Social Question

ATW's avatar

I have high body temperature (normally, not from a flu or something), anyway to get it down?

Asked by ATW (72 points ) June 19th, 2013

So, I’ll be as simple as possible. :) I have a pretty high body temperature (I hope that is the right way to put it) I don’t have a fever or anything, but my body is pretty much always warm. Meaning, when it’s winter, I can go out in a shirt and feel good, or in a light jacket and be outside for hours.

Because of the high body temperature, I don’t feel the cold as much as a normal person does, BUT, when it’s summer, and these days the summer is EXTREMELY hot, the body temperature is also high, and it’s not a good thing.

Now, while other people are enjoying the relatively enjoyable hot days and nights, I find it really hard not to sweat a ton and feel like a load of crap. I look at other people and they have no problem handling it, but because I’m always warm inside, I find it harder to be outside.

In short, high body temperature, extremely hot, any ideas? :) Thanks in advance.

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10 Answers

chyna's avatar

Male/female and age or age group might help with answers.

ATW's avatar

Oh, right. Male, 18.

Just a normal guy, nothing out of the ordinary. I always tolerated cold for as long as I can remember, but the last two summers have really been hell for me. Just wondering if someone else has the same problem/issue and/or has a solution. :)

jaytkay's avatar

I’m like that too. In the winter it’s great. In the summer I have to adjust.

When I was a kid I built a den in my parent’s basement where I could read and watch TV in the cool, low-humidity.

I’ve never found a way to change my metabolism.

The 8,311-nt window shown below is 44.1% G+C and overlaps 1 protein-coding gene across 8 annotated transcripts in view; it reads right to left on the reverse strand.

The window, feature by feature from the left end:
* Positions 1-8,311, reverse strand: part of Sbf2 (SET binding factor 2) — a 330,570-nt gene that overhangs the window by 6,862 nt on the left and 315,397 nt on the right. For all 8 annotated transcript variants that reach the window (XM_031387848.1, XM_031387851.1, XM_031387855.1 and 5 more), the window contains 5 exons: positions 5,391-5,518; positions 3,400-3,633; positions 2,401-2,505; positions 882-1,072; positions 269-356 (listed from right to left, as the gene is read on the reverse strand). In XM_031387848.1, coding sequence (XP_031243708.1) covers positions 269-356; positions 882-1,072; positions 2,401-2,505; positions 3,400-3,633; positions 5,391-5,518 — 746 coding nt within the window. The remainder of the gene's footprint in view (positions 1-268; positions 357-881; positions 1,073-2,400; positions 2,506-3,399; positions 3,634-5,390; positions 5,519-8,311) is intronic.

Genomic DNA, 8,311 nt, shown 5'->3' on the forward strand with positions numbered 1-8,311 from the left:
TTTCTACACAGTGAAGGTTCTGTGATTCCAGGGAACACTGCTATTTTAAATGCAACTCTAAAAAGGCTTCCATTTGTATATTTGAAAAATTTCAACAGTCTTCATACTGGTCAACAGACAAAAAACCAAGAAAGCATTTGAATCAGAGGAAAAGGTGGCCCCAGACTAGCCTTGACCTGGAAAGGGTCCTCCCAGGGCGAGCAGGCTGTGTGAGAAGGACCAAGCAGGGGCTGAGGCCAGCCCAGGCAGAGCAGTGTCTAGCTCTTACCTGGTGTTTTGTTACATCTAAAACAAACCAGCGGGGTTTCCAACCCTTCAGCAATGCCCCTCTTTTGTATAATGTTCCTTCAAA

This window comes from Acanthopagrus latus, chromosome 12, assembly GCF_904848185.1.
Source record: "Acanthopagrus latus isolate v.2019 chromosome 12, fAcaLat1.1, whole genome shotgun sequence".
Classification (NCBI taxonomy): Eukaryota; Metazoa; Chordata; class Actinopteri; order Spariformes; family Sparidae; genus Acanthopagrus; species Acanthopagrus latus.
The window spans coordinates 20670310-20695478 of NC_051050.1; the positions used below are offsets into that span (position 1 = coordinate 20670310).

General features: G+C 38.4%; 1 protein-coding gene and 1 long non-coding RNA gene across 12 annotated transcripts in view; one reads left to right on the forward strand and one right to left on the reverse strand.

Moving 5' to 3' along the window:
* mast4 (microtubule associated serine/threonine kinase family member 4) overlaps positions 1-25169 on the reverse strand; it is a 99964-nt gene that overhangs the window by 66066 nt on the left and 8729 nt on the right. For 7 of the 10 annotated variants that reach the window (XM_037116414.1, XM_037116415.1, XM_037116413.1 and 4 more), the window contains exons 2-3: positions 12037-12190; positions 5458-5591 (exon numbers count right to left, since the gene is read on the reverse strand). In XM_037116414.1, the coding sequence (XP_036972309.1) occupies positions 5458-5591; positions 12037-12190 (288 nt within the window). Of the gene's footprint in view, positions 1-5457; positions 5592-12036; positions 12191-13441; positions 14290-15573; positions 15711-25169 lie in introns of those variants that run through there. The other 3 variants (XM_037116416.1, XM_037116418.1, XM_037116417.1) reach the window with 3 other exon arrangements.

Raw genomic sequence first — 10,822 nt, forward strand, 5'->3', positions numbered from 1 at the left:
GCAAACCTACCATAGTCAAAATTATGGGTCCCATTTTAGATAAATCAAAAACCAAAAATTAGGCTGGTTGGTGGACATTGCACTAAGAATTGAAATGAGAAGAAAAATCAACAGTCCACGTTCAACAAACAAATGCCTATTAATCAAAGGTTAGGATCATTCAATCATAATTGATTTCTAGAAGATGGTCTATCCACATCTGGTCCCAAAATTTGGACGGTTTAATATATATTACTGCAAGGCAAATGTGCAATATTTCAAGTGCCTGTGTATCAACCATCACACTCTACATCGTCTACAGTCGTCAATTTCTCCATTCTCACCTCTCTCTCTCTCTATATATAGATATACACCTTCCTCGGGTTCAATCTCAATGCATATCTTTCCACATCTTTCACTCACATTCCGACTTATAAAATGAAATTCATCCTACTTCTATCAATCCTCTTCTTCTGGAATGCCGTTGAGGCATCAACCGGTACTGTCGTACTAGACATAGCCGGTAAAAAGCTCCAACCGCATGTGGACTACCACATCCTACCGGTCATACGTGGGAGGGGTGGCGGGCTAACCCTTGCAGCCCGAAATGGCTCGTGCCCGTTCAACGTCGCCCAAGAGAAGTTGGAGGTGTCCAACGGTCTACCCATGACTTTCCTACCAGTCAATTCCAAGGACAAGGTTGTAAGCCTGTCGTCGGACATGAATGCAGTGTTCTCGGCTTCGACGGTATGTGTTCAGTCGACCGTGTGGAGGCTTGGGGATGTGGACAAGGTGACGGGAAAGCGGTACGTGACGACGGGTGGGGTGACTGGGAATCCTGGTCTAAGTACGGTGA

I guess I can just describe my behavior, not offer a cure.

I like to cycle and run, and at least I can feel that “Hey, I’m sweaty, but it’s because I exercise!”

Climate matters. I’m Midwest born and bred. It’s humid and hot in the summer. When I lived near the beach in L.A. for five years, I didn’t own an air conditioner. Never felt the need.

Adirondackwannabe's avatar

That’s not unusual at your age. I could tolerate all kinds of cold when I was your age. I went to a training class on a -20 degree F night one time in a t-shirt. I remember one of the women in the class laughing at that. I also had to tolerate extreme heat growing up. I always got haymow duty in the summer. I was young and tough, so I got the 130 degree high humidity conditions. I learned to tolerate the heat. You’ll wish you could still do that at some point in your life.

LuckyGuy's avatar

I’m an engineer and, as such, always prefer hard data to fuzzy, subjective estimates. Have you taken your temperature recently/ In the morning and during the day? Is it actually higher or does it just feel that way? The data will tell all.
Meanwhile, enjoy it while you can, kiddo. Eat what you like and get exercise. Building up your body now will make your life much better down the road.

Judi's avatar

Edit: I am bad. I didn’t read the whole question and really have no answer. Just ignore this.

_Whitetigress's avatar

I think we need numbers to go with the answers. How high have your temperatures measured?

JLeslie's avatar

What I am hearing is that you are hot, but is your temperature actually high? Thermometer reading high?

Young men tend to run hot. Although, it sounds like you are warmer than your peers.

A hyperthyroid can raise body temperature. Do you have any other thyroid symptoms like not needing much sleep, dry skin, brittle hair, difficulty gaining weight, any of that? Hyperthyroid is seen more in young women than men, but it happens. There are some other diseases and syndromes that make people hot, so pay attention to if you have any other health things going on, it might all be related.

My mom and her sister are naturally hotter than most people, especially more than most women. Hot weather is a killer for them

ATW's avatar

Ah, so there is no cure for me. :D Thank you all for your answers, it helped!

JLeslie's avatar

@ATW There is a cure if you are hyperthyroid. If that happens to be the case it is iortant to treat it. It isn’t likely, but it is worth mentioning next time you go to the doctor that you are always much hotter than other people. What is your internal temperature? Is it over 99.5 degrees farenheit?

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